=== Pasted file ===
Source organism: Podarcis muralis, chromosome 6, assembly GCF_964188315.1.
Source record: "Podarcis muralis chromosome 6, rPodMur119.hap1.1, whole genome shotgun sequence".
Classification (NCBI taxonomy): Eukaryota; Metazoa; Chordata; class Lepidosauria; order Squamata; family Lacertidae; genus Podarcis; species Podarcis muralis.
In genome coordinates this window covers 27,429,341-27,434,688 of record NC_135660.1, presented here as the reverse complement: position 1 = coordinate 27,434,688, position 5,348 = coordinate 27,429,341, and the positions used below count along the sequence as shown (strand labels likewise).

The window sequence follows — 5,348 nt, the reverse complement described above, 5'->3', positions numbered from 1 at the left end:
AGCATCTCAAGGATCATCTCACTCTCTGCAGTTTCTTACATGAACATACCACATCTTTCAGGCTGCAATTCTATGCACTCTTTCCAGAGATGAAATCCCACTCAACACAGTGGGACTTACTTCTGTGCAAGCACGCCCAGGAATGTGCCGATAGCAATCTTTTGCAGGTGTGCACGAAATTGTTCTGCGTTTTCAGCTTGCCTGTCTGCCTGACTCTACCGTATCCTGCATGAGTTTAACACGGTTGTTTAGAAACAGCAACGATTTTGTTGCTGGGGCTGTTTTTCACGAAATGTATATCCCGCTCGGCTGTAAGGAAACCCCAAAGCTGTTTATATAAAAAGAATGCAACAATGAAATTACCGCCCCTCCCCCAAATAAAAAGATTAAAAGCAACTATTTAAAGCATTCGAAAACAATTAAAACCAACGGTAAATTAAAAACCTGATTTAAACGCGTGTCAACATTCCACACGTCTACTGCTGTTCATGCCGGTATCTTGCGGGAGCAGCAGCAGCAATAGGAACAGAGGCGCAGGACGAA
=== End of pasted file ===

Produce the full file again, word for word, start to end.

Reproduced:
Source organism: Podarcis muralis, chromosome 6, assembly GCF_964188315.1.
Source record: "Podarcis muralis chromosome 6, rPodMur119.hap1.1, whole genome shotgun sequence".
Classification (NCBI taxonomy): Eukaryota; Metazoa; Chordata; class Lepidosauria; order Squamata; family Lacertidae; genus Podarcis; species Podarcis muralis.
In genome coordinates this window covers 27,429,341-27,434,688 of record NC_135660.1, presented here as the reverse complement: position 1 = coordinate 27,434,688, position 5,348 = coordinate 27,429,341, and the positions used below count along the sequence as shown (strand labels likewise).

The window sequence follows — 5,348 nt, the reverse complement described above, 5'->3', positions numbered from 1 at the left end:
AGCATCTCAAGGATCATCTCACTCTCTGCAGTTTCTTACATGAACATACCACATCTTTCAGGCTGCAATTCTATGCACTCTTTCCAGAGATGAAATCCCACTCAACACAGTGGGACTTACTTCTGTGCAAGCACGCCCAGGAATGTGCCGATAGCAATCTTTTGCAGGTGTGCACGAAATTGTTCTGCGTTTTCAGCTTGCCTGTCTGCCTGACTCTACCGTATCCTGCATGAGTTTAACACGGTTGTTTAGAAACAGCAACGATTTTGTTGCTGGGGCTGTTTTTCACGAAATGTATATCCCGCTCGGCTGTAAGGAAACCCCAAAGCTGTTTATATAAAAAGAATGCAACAATGAAATTACCGCCCCTCCCCCAAATAAAAAGATTAAAAGCAACTATTTAAAGCATTCGAAAACAATTAAAACCAACGGTAAATTAAAAACCTGATTTAAACGCGTGTCAACATTCCACACGTCTACTGCTGTTCATGCCGGTATCTTGCGGGAGCAGCAGCAGCAATAGGAACAGAGGCGCAGGACGAA